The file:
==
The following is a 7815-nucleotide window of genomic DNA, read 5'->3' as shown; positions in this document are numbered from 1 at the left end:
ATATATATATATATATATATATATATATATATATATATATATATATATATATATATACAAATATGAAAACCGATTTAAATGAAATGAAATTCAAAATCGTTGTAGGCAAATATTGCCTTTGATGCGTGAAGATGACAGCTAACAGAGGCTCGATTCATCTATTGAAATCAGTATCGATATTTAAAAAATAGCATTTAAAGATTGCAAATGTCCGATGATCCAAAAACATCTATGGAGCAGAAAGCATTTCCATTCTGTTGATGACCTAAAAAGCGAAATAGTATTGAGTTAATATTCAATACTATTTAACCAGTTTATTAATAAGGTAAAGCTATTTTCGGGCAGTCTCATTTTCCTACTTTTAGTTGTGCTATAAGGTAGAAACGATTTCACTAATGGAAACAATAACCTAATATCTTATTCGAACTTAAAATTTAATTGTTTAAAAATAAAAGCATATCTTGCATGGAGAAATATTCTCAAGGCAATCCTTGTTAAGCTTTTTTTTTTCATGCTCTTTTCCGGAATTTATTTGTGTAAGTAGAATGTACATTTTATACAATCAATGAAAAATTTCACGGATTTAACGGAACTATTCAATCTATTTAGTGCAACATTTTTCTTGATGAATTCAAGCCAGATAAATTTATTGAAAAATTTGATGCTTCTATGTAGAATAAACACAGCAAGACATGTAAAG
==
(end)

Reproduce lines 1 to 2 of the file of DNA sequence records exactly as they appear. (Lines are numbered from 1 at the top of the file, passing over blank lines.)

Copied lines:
The following is a 7815-nucleotide window of genomic DNA, read 5'->3' as shown; positions in this document are numbered from 1 at the left end:
ATATATATATATATATATATATATATATATATATATATATATATATATATATATATACAAATATGAAAACCGATTTAAATGAAATGAAATTCAAAATCGTTGTAGGCAAATATTGCCTTTGATGCGTGAAGATGACAGCTAACAGAGGCTCGATTCATCTATTGAAATCAGTATCGATATTTAAAAAATAGCATTTAAAGATTGCAAATGTCCGATGATCCAAAAACATCTATGGAGCAGAAAGCATTTCCATTCTGTTGATGACCTAAAAAGCGAAATAGTATTGAGTTAATATTCAATACTATTTAACCAGTTTATTAATAAGGTAAAGCTATTTTCGGGCAGTCTCATTTTCCTACTTTTAGTTGTGCTATAAGGTAGAAACGATTTCACTAATGGAAACAATAACCTAATATCTTATTCGAACTTAAAATTTAATTGTTTAAAAATAAAAGCATATCTTGCATGGAGAAATATTCTCAAGGCAATCCTTGTTAAGCTTTTTTTTTTCATGCTCTTTTCCGGAATTTATTTGTGTAAGTAGAATGTACATTTTATACAATCAATGAAAAATTTCACGGATTTAACGGAACTATTCAATCTATTTAGTGCAACATTTTTCTTGATGAATTCAAGCCAGATAAATTTATTGAAAAATTTGATGCTTCTATGTAGAATAAACACAGCAAGACATGTAAAG